There was also a range of dessert truffles in pretty pastel colours and I decided I couldn’t possibly try all of them as I’d had too much chocolate already, which was a shame as they sounded intriguing – I’ve never had a sticky toffee pudding or pineapple upside down cake chocolate truffle before! I did try one, the jaffa cake truffle. I was expecting a fairly standard smooth truffle in a chocolate orange flavour, but what I found was a little centre of orange in the middle of the truffle, in a jelly-consistency that did remind me of jaffa cakes. I’ll definitely look out for these ones coming into the shops too!
The products are premium prices so for most people – even most people who already shop at Waitrose – I think these would be a special treat, for a dinner party, special occasion or just a nice way to treat yourself, rather than part of the weekly grocery shop, but I can imagine them selling really well.


Wednesday 27 April 2016

Sugar-Free Coconut Milk Pancakes

My last-ditch attempt to lose weight before my wedding involves cutting out as much sugar as possible. A friend who has done this, and seen great results, recommended a book called I Quit Sugar by Sarah Wilson.  Sarah cut sugar out of her diet and says she has seen improvements in her weight, energy, skin and so on, and has published a book that is part explanation, part cookbook.

I liked the sound of these 'coconut fluff' coconut milk pancakes so I made them one day recently for lunch, and served them with stewed apple.

You need:
2 eggs, whisked
400ml can coconut milk
2 tbsp coconut oil, melted, plus extra for frying
30g coconut flour
100g buckwheat flour
3 tsp baking powder
1/2 tsp salt
50g shredded coconut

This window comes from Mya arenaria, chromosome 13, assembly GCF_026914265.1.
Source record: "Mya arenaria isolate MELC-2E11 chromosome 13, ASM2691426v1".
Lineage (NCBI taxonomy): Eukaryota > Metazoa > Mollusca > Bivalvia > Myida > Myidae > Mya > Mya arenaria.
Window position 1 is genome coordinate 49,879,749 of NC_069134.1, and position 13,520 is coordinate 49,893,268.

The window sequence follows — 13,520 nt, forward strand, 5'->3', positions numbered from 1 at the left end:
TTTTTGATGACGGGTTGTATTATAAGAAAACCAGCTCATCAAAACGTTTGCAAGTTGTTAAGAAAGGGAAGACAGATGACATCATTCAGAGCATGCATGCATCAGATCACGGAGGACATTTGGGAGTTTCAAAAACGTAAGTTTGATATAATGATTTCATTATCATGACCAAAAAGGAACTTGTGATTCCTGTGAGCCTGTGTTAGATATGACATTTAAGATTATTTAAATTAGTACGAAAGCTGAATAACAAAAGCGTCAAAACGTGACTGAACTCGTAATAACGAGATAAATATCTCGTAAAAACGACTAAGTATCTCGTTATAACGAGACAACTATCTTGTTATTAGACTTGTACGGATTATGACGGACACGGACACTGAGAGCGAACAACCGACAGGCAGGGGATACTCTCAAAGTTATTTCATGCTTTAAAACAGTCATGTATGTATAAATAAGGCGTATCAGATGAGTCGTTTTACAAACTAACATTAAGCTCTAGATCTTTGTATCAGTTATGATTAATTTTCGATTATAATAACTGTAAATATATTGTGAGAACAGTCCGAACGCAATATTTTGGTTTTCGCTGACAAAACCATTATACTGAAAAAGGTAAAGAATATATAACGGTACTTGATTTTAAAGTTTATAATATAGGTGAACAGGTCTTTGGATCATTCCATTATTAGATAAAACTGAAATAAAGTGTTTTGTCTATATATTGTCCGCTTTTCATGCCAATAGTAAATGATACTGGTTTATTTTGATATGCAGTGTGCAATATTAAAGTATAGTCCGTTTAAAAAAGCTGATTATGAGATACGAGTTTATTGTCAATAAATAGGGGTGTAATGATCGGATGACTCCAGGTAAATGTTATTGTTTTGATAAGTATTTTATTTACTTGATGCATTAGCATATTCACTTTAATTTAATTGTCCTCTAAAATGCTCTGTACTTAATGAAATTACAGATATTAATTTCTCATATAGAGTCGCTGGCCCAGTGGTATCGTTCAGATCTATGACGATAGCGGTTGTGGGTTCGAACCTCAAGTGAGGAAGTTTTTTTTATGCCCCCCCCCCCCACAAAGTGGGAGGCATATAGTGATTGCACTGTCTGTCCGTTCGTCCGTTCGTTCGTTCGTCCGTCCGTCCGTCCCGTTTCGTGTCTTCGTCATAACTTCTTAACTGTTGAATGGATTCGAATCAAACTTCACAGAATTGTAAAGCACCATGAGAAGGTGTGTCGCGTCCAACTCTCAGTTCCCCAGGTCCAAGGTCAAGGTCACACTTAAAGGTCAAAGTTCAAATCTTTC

The coconut flour was expensive (£5 for a bag in Sainsbury's) but I plan to find lots of other recipes I can use it in.

These are easy to make: beat the eggs with the coconut milk and the oil, then fold in the other ingredients. I found the mixture thickened quickly, as the coconut soaked up the liquid, so added some milk. I'd recommend not leaving the mixture to stand and making the pancakes immediately.

Heat a little coconut oil in a frying pan and spoon or pour in enough of the mixture to fill the pan with a thin layer of pancake mixture. Cook until you can see the consistency has changed and the pancake has firmed enough to turn - you can either use a fish slice utensil or toss the pancake in the pan! Put to one side and cover with foil to keep warm and repeat.

I served these with stewed apple but all sorts of toppings would work. They tasted really good.

Tuesday 26 April 2016

Review: Afternoon tea at Claridge's


I was very lucky recently to be treated to afternoon tea at Claridge’s as a pre-wedding family get-together: along with the Ritz, perhaps the most quintessential London hotel afternoon tea.

It was a surprise organised by my future mother-in-law: I knew we were going for afternoon tea, but not where. My parents were staying over the Easter weekend so my mum came while my fiancé entertained my dad; my sister came up by train for the day and we were also joined by my fiance’s aunt, cousin and sister-in-law (and briefly by his brother at the end as he was meeting his wife there for drinks!).

As we pulled up in the car just outside Claridges I was thrilled – I’d never been there before but always wanted to. We were a little early so sat in the bar enjoying a non-alcoholic cocktail – I was a bit shocked at the price of the alcoholic cocktails around the £20 mark and decided it wasn’t worth it!